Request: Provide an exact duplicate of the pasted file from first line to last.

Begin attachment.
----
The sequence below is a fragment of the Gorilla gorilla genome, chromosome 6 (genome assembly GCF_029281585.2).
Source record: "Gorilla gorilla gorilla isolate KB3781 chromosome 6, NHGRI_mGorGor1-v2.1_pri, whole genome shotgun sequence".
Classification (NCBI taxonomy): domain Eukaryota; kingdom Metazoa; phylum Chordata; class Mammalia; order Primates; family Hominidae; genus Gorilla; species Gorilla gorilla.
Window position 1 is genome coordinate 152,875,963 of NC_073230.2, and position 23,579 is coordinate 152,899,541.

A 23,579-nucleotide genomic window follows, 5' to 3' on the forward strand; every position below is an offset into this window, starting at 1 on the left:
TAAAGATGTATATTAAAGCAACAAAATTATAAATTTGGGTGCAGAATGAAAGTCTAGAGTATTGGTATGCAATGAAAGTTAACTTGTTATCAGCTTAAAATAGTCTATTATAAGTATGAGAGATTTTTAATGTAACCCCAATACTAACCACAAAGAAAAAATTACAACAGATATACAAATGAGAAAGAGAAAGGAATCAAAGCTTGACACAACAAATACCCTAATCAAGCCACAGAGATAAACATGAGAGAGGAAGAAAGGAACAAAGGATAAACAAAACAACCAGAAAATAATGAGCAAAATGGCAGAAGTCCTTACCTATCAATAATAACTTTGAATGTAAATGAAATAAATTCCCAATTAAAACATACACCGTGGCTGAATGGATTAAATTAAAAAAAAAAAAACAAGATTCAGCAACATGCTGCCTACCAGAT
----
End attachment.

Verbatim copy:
The sequence below is a fragment of the Gorilla gorilla genome, chromosome 6 (genome assembly GCF_029281585.2).
Source record: "Gorilla gorilla gorilla isolate KB3781 chromosome 6, NHGRI_mGorGor1-v2.1_pri, whole genome shotgun sequence".
Classification (NCBI taxonomy): domain Eukaryota; kingdom Metazoa; phylum Chordata; class Mammalia; order Primates; family Hominidae; genus Gorilla; species Gorilla gorilla.
Window position 1 is genome coordinate 152,875,963 of NC_073230.2, and position 23,579 is coordinate 152,899,541.

A 23,579-nucleotide genomic window follows, 5' to 3' on the forward strand; every position below is an offset into this window, starting at 1 on the left:
TAAAGATGTATATTAAAGCAACAAAATTATAAATTTGGGTGCAGAATGAAAGTCTAGAGTATTGGTATGCAATGAAAGTTAACTTGTTATCAGCTTAAAATAGTCTATTATAAGTATGAGAGATTTTTAATGTAACCCCAATACTAACCACAAAGAAAAAATTACAACAGATATACAAATGAGAAAGAGAAAGGAATCAAAGCTTGACACAACAAATACCCTAATCAAGCCACAGAGATAAACATGAGAGAGGAAGAAAGGAACAAAGGATAAACAAAACAACCAGAAAATAATGAGCAAAATGGCAGAAGTCCTTACCTATCAATAATAACTTTGAATGTAAATGAAATAAATTCCCAATTAAAACATACACCGTGGCTGAATGGATTAAATTAAAAAAAAAAAAACAAGATTCAGCAACATGCTGCCTACCAGAT